Sunday School started in the late 1780s in England as a response to poorly educated children. The booming industrial revolution left little time for children's education, with many working 6 days a week for 10 or 12 hours a day. Sunday was their day off, which to Robert Raikes, a local churchman in Gloucester, England, meant a window of opportunity. He bootstrapped his way to starting a "school" program on Sundays (to oversimplify), using the Bible to teach children how to read. Within 15 years, some 250,000 kids were in Sunday School. Although other Sunday Schools are on record as having started before Raikes' programs, Raikes is given credit as the one who popularized them.
About forty years later, in 1831, an additional million students were attending Sunday Schools, putting the number up to around 1.25 million. Pretty impressive, as we're talking pre-Internet, pre-telephone, and even the first electric motor only coming about in 1821! Seems like a profound need was being met, indeed.
Well, just like the pencil, sewing machine, and the World Wide Web, the UK arrived at Sunday School before North America (sorry, patriots). The first national U.S. Sunday school effort didn't start until 1817. The American Sunday School Union, then-and-now dubbed "American Missionary Fellowship", formed by that time. Their publishing branch continued using tracts, hymnals, and a reward-system for Scripture memorization for some 150 years. Their name probably stems from sending missionaries -- that is, traveling paid workers -- to other states by horseback to establish Sunday schools and revive dying ones. Through this systematic and intentional growth, Sunday school remains a prominent part of many kids' church experience.
Through this History of CM project we've been looking at the larger Kids Church experience, which hasn't received much documentation - Sunday school, however, is something that many churches have thought about. Type in "Sunday school" on Amazon on you get tons of results on everything from history to inspirational to curricula. It's something church leaders have thought about for a while. However, I suspect that in the next few decades, excitement for Sunday school will decline. I predict it will be something churches start to "fight for", not something that secular America is excited about.
(The following editorial departs from the prior historical stuff, fyi!) I find it super interesting that Sunday School was originally designed to meet a social need. While it quickly evolved into both educational and evangelistic in nature, the heart and soul at the outset seemed to be to establish a method of some kind. A routine. But not a dry routine - a helpful one that would allow for a curriculum. The many teachers I've worked with tell me that curriculum is next to useless without consistent attendance, as the idea is to build upon what's been taught previously. How great that someone saw the need, worked hard to empower kids, and went on to be successful. Best I can tell, Sunday School worked! The state school system in the UK traces their roots, at least in large part, to Robert Raikes. Mission accomplished. It wove itself into the day-to-day lives of children and parents. It wasn't just part of the system; it was the system. Fast forward some decades, labor laws firmly in place, children now in school weekly, and suddenly we have a system that, in my view, has lost its relevance to the majority of secular America. For people who follow Jesus who want to increase their knowledge of the story of the Bible, Sunday School seems like a good fit. The problem for me is I don't know many kids for whom Bible study equates to a vibrant long-term connection with Jesus. The percentage of people for whom this approach is lastingly meaningful is around 15-25%, the stats tell us. So, like, a quarter of attenders in the best case scenario. Perhaps this is the reality because we have a totally reversed reality than the industrial revolution: our kids learn all week long, and then Sunday is their day off (probably Saturday too - though in my house that was chores day). So to take the same industrial-revolution-approach to Sunday church - teach the Bible - doesn't this seem backwards? The needs have changed. The system has changed.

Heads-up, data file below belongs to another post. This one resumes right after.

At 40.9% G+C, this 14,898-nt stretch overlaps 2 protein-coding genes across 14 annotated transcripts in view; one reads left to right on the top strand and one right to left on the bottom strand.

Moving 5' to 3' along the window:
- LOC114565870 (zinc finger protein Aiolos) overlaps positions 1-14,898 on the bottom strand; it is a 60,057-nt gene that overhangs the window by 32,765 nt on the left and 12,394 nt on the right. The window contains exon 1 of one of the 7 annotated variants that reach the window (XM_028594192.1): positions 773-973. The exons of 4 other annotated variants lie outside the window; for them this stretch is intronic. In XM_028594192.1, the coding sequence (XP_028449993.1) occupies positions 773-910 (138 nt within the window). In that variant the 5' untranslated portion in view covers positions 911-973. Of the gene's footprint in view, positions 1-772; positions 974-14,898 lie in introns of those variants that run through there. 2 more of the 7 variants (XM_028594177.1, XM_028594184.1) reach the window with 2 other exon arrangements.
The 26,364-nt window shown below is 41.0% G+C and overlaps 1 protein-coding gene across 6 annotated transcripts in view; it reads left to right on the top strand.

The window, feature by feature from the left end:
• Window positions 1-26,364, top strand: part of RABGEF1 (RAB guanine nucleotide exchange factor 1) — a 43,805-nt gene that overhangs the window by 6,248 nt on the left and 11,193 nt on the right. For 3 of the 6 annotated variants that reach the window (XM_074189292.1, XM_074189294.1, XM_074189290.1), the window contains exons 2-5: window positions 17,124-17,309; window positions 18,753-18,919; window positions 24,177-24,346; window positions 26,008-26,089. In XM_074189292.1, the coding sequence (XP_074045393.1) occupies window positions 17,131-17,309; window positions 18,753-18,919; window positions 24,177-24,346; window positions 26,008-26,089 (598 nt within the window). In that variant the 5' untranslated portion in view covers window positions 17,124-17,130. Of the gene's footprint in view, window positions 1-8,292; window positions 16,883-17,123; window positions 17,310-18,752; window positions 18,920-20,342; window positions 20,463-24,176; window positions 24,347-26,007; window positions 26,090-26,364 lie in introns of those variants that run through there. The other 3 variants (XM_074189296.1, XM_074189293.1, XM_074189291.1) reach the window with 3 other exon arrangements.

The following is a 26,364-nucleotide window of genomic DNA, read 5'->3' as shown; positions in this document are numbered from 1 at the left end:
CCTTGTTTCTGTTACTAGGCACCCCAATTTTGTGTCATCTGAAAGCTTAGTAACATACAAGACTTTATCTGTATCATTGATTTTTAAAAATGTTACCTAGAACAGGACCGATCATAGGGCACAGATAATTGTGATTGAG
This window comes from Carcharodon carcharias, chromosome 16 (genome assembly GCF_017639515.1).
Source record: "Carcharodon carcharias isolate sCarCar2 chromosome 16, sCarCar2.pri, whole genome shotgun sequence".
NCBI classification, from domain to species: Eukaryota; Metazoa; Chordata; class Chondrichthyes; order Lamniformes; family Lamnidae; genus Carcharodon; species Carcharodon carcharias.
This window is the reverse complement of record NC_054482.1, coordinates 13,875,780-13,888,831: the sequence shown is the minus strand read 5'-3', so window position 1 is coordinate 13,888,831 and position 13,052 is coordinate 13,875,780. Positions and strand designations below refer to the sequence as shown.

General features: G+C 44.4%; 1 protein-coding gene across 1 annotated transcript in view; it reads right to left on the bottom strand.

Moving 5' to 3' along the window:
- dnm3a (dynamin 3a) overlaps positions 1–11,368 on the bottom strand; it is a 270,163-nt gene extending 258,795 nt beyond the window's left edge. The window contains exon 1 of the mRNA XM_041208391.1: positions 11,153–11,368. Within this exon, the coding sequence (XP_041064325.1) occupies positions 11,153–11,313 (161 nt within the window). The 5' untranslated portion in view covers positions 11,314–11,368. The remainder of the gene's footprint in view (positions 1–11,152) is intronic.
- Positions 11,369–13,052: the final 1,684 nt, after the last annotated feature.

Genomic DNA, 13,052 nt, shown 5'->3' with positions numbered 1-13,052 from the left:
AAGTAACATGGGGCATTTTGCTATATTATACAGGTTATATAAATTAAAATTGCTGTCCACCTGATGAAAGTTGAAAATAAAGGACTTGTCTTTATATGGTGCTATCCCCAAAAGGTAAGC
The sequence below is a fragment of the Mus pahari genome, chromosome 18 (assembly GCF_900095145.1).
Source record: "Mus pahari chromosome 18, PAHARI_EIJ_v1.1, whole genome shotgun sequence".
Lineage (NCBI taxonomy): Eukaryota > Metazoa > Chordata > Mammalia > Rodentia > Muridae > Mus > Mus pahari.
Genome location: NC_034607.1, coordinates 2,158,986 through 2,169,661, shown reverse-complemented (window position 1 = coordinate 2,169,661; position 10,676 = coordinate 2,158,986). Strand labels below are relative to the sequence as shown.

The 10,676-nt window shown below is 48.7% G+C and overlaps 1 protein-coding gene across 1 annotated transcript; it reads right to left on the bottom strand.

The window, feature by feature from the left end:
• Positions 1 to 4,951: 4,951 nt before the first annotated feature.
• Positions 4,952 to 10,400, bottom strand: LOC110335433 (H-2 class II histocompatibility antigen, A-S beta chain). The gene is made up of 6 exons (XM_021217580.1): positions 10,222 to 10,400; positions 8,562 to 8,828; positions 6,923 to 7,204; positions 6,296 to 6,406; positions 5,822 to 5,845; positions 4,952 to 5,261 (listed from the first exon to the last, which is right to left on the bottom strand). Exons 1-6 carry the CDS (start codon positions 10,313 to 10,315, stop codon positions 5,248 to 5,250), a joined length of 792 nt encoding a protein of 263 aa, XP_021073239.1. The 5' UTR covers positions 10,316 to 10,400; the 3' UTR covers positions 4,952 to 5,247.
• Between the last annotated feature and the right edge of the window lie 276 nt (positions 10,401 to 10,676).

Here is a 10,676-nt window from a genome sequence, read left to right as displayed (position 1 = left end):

But, I suppose it's probably difficult to unravel something so deeply ingrained in people's minds as to what church should look like - heck, it's been more than 200 years! All to say: I wonder if many churches' rethinking their Sunday school programs is a healthy step.
As an aside: how crazy was it to have been a kid in the industrial revolution! Imagine that... work 6 full days, and then school on Sunday... what a week! Note to self for further reading!! I'm remembering my childhood, playing Street Fighter 2 Turbo and feeling like, "Wow, if I can beat Guile on level 8, now THAT'S an accomplishment..."
Further reading for all my fellow nerdlings: